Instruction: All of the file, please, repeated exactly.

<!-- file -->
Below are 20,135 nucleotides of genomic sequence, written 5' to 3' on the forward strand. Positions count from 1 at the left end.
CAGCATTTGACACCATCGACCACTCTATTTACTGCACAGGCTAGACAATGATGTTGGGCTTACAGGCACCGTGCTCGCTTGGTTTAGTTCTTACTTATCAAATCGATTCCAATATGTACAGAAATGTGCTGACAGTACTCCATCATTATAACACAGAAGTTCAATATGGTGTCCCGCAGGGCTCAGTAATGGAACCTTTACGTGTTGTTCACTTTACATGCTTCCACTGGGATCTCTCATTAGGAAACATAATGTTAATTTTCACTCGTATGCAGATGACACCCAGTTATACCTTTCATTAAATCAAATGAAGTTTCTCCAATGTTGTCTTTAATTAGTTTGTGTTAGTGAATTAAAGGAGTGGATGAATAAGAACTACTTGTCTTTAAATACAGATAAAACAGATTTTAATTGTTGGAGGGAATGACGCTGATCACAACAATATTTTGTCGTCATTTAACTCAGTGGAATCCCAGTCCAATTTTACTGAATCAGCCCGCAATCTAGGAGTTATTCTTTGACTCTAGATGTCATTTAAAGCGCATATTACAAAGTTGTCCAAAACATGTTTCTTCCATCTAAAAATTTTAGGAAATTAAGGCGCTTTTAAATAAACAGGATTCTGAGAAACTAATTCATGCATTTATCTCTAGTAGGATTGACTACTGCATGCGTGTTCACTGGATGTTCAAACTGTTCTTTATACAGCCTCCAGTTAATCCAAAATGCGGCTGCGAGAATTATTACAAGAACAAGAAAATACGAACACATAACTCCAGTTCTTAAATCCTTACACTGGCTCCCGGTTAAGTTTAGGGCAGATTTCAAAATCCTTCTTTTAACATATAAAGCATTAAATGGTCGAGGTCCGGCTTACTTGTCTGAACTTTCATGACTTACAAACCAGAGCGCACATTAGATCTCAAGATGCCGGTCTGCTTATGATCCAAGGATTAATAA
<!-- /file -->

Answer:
Below are 20,135 nucleotides of genomic sequence, written 5' to 3' on the forward strand. Positions count from 1 at the left end.
CAGCATTTGACACCATCGACCACTCTATTTACTGCACAGGCTAGACAATGATGTTGGGCTTACAGGCACCGTGCTCGCTTGGTTTAGTTCTTACTTATCAAATCGATTCCAATATGTACAGAAATGTGCTGACAGTACTCCATCATTATAACACAGAAGTTCAATATGGTGTCCCGCAGGGCTCAGTAATGGAACCTTTACGTGTTGTTCACTTTACATGCTTCCACTGGGATCTCTCATTAGGAAACATAATGTTAATTTTCACTCGTATGCAGATGACACCCAGTTATACCTTTCATTAAATCAAATGAAGTTTCTCCAATGTTGTCTTTAATTAGTTTGTGTTAGTGAATTAAAGGAGTGGATGAATAAGAACTACTTGTCTTTAAATACAGATAAAACAGATTTTAATTGTTGGAGGGAATGACGCTGATCACAACAATATTTTGTCGTCATTTAACTCAGTGGAATCCCAGTCCAATTTTACTGAATCAGCCCGCAATCTAGGAGTTATTCTTTGACTCTAGATGTCATTTAAAGCGCATATTACAAAGTTGTCCAAAACATGTTTCTTCCATCTAAAAATTTTAGGAAATTAAGGCGCTTTTAAATAAACAGGATTCTGAGAAACTAATTCATGCATTTATCTCTAGTAGGATTGACTACTGCATGCGTGTTCACTGGATGTTCAAACTGTTCTTTATACAGCCTCCAGTTAATCCAAAATGCGGCTGCGAGAATTATTACAAGAACAAGAAAATACGAACACATAACTCCAGTTCTTAAATCCTTACACTGGCTCCCGGTTAAGTTTAGGGCAGATTTCAAAATCCTTCTTTTAACATATAAAGCATTAAATGGTCGAGGTCCGGCTTACTTGTCTGAACTTTCATGACTTACAAACCAGAGCGCACATTAGATCTCAAGATGCCGGTCTGCTTATGATCCAAGGATTAATAA